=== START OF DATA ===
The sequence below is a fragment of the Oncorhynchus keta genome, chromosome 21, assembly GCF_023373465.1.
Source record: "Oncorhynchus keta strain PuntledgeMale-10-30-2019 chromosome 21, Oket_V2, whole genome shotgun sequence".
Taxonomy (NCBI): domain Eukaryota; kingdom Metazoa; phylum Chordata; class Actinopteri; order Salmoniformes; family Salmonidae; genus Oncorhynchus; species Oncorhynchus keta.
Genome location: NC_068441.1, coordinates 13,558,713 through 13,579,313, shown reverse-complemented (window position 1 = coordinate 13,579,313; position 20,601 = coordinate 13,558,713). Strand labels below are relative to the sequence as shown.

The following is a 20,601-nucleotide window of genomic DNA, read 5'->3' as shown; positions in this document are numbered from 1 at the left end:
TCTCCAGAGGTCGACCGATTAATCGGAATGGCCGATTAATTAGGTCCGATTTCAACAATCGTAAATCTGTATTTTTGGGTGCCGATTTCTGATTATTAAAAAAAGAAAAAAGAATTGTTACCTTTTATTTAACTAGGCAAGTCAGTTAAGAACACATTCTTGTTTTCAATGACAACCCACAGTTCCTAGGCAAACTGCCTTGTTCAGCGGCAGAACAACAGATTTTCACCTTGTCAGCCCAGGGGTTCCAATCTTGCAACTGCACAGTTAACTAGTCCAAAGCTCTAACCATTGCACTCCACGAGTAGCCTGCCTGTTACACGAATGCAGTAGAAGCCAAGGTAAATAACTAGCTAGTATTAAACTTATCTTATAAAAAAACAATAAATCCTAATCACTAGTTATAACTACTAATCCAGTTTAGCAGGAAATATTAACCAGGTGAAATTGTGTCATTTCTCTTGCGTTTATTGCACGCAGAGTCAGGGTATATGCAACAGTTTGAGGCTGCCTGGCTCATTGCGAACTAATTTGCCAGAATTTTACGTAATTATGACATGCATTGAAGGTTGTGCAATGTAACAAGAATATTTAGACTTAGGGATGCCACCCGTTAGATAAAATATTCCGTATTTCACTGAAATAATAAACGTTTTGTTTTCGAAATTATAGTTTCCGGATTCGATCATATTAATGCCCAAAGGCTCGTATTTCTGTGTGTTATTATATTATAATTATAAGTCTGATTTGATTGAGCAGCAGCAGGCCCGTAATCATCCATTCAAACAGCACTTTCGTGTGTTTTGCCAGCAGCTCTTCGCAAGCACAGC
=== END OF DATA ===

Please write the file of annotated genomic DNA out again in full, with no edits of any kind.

The sequence below is a fragment of the Oncorhynchus keta genome, chromosome 21, assembly GCF_023373465.1.
Source record: "Oncorhynchus keta strain PuntledgeMale-10-30-2019 chromosome 21, Oket_V2, whole genome shotgun sequence".
Taxonomy (NCBI): domain Eukaryota; kingdom Metazoa; phylum Chordata; class Actinopteri; order Salmoniformes; family Salmonidae; genus Oncorhynchus; species Oncorhynchus keta.
Genome location: NC_068441.1, coordinates 13,558,713 through 13,579,313, shown reverse-complemented (window position 1 = coordinate 13,579,313; position 20,601 = coordinate 13,558,713). Strand labels below are relative to the sequence as shown.

The following is a 20,601-nucleotide window of genomic DNA, read 5'->3' as shown; positions in this document are numbered from 1 at the left end:
TCTCCAGAGGTCGACCGATTAATCGGAATGGCCGATTAATTAGGTCCGATTTCAACAATCGTAAATCTGTATTTTTGGGTGCCGATTTCTGATTATTAAAAAAAGAAAAAAGAATTGTTACCTTTTATTTAACTAGGCAAGTCAGTTAAGAACACATTCTTGTTTTCAATGACAACCCACAGTTCCTAGGCAAACTGCCTTGTTCAGCGGCAGAACAACAGATTTTCACCTTGTCAGCCCAGGGGTTCCAATCTTGCAACTGCACAGTTAACTAGTCCAAAGCTCTAACCATTGCACTCCACGAGTAGCCTGCCTGTTACACGAATGCAGTAGAAGCCAAGGTAAATAACTAGCTAGTATTAAACTTATCTTATAAAAAAACAATAAATCCTAATCACTAGTTATAACTACTAATCCAGTTTAGCAGGAAATATTAACCAGGTGAAATTGTGTCATTTCTCTTGCGTTTATTGCACGCAGAGTCAGGGTATATGCAACAGTTTGAGGCTGCCTGGCTCATTGCGAACTAATTTGCCAGAATTTTACGTAATTATGACATGCATTGAAGGTTGTGCAATGTAACAAGAATATTTAGACTTAGGGATGCCACCCGTTAGATAAAATATTCCGTATTTCACTGAAATAATAAACGTTTTGTTTTCGAAATTATAGTTTCCGGATTCGATCATATTAATGCCCAAAGGCTCGTATTTCTGTGTGTTATTATATTATAATTATAAGTCTGATTTGATTGAGCAGCAGCAGGCCCGTAATCATCCATTCAAACAGCACTTTCGTGTGTTTTGCCAGCAGCTCTTCGCAAGCACAGC